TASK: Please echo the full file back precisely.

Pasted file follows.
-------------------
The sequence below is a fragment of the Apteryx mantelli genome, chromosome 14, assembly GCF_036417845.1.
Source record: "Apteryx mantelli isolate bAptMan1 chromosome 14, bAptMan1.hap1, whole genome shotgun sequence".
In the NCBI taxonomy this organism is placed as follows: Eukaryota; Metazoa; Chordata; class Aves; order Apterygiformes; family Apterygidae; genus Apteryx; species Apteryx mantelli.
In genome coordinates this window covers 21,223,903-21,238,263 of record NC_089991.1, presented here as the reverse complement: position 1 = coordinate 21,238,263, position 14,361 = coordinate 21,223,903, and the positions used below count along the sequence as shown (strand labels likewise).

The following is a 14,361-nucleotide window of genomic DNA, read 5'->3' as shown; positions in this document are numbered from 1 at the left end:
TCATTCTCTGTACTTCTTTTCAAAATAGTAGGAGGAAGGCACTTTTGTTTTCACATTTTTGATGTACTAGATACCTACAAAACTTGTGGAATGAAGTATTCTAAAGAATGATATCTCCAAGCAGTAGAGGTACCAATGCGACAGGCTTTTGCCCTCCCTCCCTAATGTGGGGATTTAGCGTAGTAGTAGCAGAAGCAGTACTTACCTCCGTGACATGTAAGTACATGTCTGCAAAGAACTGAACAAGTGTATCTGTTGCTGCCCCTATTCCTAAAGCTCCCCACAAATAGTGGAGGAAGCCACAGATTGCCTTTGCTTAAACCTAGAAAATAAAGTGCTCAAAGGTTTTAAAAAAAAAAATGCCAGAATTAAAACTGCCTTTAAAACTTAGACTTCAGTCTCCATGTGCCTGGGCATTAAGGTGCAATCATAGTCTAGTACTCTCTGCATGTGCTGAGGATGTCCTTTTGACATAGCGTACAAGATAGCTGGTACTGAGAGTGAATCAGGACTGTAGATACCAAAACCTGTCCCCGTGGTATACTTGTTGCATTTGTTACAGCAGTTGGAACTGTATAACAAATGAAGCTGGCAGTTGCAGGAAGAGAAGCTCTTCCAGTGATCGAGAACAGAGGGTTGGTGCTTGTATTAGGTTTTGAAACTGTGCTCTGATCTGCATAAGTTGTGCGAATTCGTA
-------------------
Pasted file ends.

The sequence below is a fragment of the Apteryx mantelli genome, chromosome 14, assembly GCF_036417845.1.
Source record: "Apteryx mantelli isolate bAptMan1 chromosome 14, bAptMan1.hap1, whole genome shotgun sequence".
In the NCBI taxonomy this organism is placed as follows: Eukaryota; Metazoa; Chordata; class Aves; order Apterygiformes; family Apterygidae; genus Apteryx; species Apteryx mantelli.
In genome coordinates this window covers 21,223,903-21,238,263 of record NC_089991.1, presented here as the reverse complement: position 1 = coordinate 21,238,263, position 14,361 = coordinate 21,223,903, and the positions used below count along the sequence as shown (strand labels likewise).

The following is a 14,361-nucleotide window of genomic DNA, read 5'->3' as shown; positions in this document are numbered from 1 at the left end:
TCATTCTCTGTACTTCTTTTCAAAATAGTAGGAGGAAGGCACTTTTGTTTTCACATTTTTGATGTACTAGATACCTACAAAACTTGTGGAATGAAGTATTCTAAAGAATGATATCTCCAAGCAGTAGAGGTACCAATGCGACAGGCTTTTGCCCTCCCTCCCTAATGTGGGGATTTAGCGTAGTAGTAGCAGAAGCAGTACTTACCTCCGTGACATGTAAGTACATGTCTGCAAAGAACTGAACAAGTGTATCTGTTGCTGCCCCTATTCCTAAAGCTCCCCACAAATAGTGGAGGAAGCCACAGATTGCCTTTGCTTAAACCTAGAAAATAAAGTGCTCAAAGGTTTTAAAAAAAAAAATGCCAGAATTAAAACTGCCTTTAAAACTTAGACTTCAGTCTCCATGTGCCTGGGCATTAAGGTGCAATCATAGTCTAGTACTCTCTGCATGTGCTGAGGATGTCCTTTTGACATAGCGTACAAGATAGCTGGTACTGAGAGTGAATCAGGACTGTAGATACCAAAACCTGTCCCCGTGGTATACTTGTTGCATTTGTTACAGCAGTTGGAACTGTATAACAAATGAAGCTGGCAGTTGCAGGAAGAGAAGCTCTTCCAGTGATCGAGAACAGAGGGTTGGTGCTTGTATTAGGTTTTGAAACTGTGCTCTGATCTGCATAAGTTGTGCGAATTCGTA